The holidays are cherished for time with family, fun festivities, and delectable dishes. Due to the rise in popularity of baking and cooking during the winter season, it can be easy to improperly prepare food, causing a big ‘bah humbug’ for those intended to enjoy a bite.
Many don’t realize that flour is a raw ingredient and one of the leading culprits for unsafe foods when not fully baked. Because flour is made from wheat and wheat is grown in fields, it is exposed to Salmonella and E. coli., bacteria commonly found in raw and undercooked foods. To avoid any baking faux paus this season, follow these flour safety tips to ensure proper food care that will protect yourself and loved ones:
Follow recipe and package instructions. It is essential to cook and bake foods to their proper time and temperature to ensure the elimination of any lingering bacteria.
Keep flour away from prepared foods. Remember, flour is a powder and can easily get onto other surfaces and lead to cross-contamination.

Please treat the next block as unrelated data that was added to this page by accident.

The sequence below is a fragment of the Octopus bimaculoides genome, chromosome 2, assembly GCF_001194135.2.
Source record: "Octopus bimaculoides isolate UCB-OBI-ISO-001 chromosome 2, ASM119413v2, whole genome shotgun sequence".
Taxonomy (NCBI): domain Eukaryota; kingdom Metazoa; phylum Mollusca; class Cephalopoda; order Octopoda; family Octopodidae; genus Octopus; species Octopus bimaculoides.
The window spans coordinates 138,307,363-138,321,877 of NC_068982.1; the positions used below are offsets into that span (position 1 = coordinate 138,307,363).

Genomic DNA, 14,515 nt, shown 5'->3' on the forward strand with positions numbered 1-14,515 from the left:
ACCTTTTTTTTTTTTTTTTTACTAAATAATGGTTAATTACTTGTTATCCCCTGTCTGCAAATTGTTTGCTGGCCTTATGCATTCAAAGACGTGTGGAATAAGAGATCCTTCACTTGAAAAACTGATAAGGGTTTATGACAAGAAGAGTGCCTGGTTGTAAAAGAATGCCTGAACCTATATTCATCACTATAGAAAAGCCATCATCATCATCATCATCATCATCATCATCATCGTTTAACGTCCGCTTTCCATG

Clean all utensils and surfaces. Use warm water and soap on all items that come into contact with flour to properly sanitize, including utensils, plates, bowls, countertops, cutting boards, baking sheets, your hands, and more.
Refrigerate products containing raw flour. Recipes containing flour not intended to be used right away, such as dough, should always be refrigerated until ready to be baked or cooked, as bacteria multiplies rapidly if left at room temperature.
Consume raw flour. Bacteria is only killed off when flour is baked or cooked, so don’t take the chance of becoming sick from ingesting raw or undercooked dough, batter, or other recipes containing flour.
Use raw dough for play or crafts. While it can be a fun pastime activity, raw dough can still contain live bacteria which your little ones will most likely put in their mouths.
Use expired/recalled flour. Plain flour or any mixes containing flour should immediately be thrown away once they are past the expiration date or have had a recall to stop the chances of becoming sick if used.
Heat-treat flour at home. Attempting to heat-treat flour at home does not guarantee that all the bacteria will be killed off, therefore making the flour still unsafe to eat.
Sticking to these guidelines for flour will ensure a happy and healthy holiday!